“The day I proposed, she said, ‘My family will not accept this. My family is very conservative,’ ” Mr. Ranjan recalled. “I used to try to convince her that once we got married, they would accept it.”

Ms. Pathak deliberated over the proposal for months before accepting in early 2009. Convinced her family would disapprove, she kept her engagement a secret for more than a year, until she learned that her father was interviewing prospective Brahmin grooms in New Delhi to arrange a marriage for her. Her parents were also renovating the family home for a wedding celebration.

Ms. Pathak called her oldest brother, Samarendra, who spent the next week trying to change her mind.

“What I told her was that the decision you have taken — there is nothing wrong with it,” he said. “But the society we live in will not accept it. You can’t transform society in a day. It takes time.”

When her father learned of the engagement, he wrote his daughter a letter and paid a surprise visit to New Delhi.

In the letter, the father acknowledged that such marriages were allowed under India’s Constitution, but argued that the Constitution had existed for only decades while Hindu religious beliefs dated back thousands of years.

At one point, Ms. Pathak’s mother called, crying, asking if they had wronged her in a past life.

The death of Ms. Pathak remains under investigation. Her body was discovered in her upstairs bedroom on the morning of April 29, while her mother was the only person at home. Initially, neighbors and family members said she had died from electrocution, but then later changed their story to say she had hanged herself. The police arrested the mother after the postmortem report concluded that Ms. Pathak had been suffocated.

But Ms. Pathak’s father and her two brothers have argued that the postmortem was flawed and claimed that her death had been a suicide. The family produced a suicide note and persuaded a local magistrate to order an investigation into Mr. Ranjan, the boyfriend — which his supporters have described as politically motivated.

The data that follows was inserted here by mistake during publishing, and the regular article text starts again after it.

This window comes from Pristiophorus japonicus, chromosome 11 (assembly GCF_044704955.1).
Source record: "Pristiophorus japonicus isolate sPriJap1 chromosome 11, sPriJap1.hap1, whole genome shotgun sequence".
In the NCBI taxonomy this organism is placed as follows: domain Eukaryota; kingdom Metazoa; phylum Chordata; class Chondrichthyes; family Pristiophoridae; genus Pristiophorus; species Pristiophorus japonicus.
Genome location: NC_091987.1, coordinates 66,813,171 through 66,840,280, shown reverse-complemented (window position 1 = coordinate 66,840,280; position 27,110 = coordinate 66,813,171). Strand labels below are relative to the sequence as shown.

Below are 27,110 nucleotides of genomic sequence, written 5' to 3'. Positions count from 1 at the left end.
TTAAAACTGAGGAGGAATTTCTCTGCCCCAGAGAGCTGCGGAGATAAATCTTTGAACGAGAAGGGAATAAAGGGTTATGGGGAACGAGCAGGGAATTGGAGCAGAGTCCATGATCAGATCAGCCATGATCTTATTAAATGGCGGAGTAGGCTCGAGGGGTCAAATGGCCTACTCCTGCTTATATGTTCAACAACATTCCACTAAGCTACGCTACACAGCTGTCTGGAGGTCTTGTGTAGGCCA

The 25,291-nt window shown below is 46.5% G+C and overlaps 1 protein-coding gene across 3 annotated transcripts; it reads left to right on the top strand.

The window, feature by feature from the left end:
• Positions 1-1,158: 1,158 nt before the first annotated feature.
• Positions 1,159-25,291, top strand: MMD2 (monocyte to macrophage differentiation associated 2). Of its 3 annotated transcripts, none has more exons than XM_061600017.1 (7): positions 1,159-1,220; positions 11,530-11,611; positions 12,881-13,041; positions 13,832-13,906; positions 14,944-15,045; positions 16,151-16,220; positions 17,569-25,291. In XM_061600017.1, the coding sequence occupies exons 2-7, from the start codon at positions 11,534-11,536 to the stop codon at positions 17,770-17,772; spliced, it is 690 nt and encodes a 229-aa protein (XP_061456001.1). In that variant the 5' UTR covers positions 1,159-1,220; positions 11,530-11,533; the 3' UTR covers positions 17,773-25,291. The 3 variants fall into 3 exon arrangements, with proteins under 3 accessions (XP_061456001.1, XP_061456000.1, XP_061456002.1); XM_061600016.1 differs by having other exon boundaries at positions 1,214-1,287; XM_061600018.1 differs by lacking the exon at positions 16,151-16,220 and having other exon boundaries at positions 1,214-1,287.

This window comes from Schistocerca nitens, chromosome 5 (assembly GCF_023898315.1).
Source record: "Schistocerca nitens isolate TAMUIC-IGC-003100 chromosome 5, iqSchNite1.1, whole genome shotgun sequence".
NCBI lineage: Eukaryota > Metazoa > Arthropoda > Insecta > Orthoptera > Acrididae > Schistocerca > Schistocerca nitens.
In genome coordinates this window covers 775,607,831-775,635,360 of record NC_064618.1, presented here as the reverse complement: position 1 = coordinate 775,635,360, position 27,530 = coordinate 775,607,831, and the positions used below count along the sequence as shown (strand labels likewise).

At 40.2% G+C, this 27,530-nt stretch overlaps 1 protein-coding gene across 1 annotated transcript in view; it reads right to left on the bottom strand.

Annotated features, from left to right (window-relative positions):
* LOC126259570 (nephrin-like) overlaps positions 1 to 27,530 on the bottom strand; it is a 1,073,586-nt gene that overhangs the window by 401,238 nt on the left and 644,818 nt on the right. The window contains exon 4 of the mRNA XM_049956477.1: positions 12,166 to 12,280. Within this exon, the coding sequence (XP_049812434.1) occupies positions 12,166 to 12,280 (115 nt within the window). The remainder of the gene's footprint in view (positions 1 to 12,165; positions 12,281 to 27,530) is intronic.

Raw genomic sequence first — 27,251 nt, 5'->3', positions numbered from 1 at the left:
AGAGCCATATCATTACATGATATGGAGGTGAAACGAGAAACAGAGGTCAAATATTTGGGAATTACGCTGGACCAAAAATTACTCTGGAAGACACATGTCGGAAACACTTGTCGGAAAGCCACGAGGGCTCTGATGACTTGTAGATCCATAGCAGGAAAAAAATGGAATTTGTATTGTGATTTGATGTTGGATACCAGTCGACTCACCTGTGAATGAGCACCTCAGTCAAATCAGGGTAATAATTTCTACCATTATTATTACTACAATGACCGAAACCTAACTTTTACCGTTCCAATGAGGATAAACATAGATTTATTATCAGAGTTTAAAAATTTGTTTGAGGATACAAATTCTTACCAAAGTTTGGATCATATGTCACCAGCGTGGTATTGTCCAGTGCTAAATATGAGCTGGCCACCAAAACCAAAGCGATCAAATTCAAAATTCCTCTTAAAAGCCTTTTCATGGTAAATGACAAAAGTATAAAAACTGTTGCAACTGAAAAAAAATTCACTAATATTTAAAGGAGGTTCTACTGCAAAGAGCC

Ms. Pathak’s pregnancy has also complicated the case. Mr. Ranjan said that he had been unaware of her condition, and her family told the police that they, too, had been unaware. But in an interview, the father and brothers changed their story, saying that Ms. Pathak confessed her pregnancy to her mother on the morning of her death.

For now, the case has polarized opinion. In Koderma, supporters of the Pathak family have rallied for the release of the mother from jail. In New Delhi, former classmates of Ms. Pathak and other supporters have held candlelight vigils, calling for the case to be prosecuted as an honor killing.

“This kind of the thing is increasing everywhere,” said Girija Vyas, a member of Parliament and the president of the National Commission of Women. “There should not be these things in the 21st century. These things must be stopped.”


Hari Kumar contributed reporting from Koderma, and Saimah Khwaja from New Delhi.



This article was found at:

http://www.nytimes.com/2010/07/10/world/asia/10honor.html


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2 comments:

  1. Indian law does not prescribe the death penalty for a woman's sexual choices. Islam does. You can scrounge around for a few exceptions but the vaste majority of honor killings are done by Muslims upholding the principle that a woman who has sex without permission must die. Feminists have to get over cultural relativism if they are ever going to deal with this.

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  2. Regarding the comment above by Anonymous, this person compares a nation's laws (India) to a religion's dogma (Islam), which is a disingenuous way to argue, especially considering there is a great deal of disagreement among Muslims as to the correct interpretation of Islamic 'law'. This person then criticizes all feminists as if they all hold the same position on all issues. Again, an odd way to argue, using stereotypical generalizations and meaningless comparisons. Furthermore, arguing that the majority of honor killings are done by Muslims is no excuse and in no way diminishes similar abuses occurring in other religions including Hinduism and Christianity. That weak argument reminds of the Catholic apologists, from the Pope down, who point to a greater prevalence of child abuse in society as a way of deflecting attention and responsibility away from the abuses in their own religion. This person says you can scrounge around for a few exceptions, but you don't have to look far because the articles archived in this post, as well as in the related articles linked to, refer to a "resurgence of so-called honor killings against couples who breach Hindu marriage traditions". That quotation, by the way, was written by a male in the New York Times.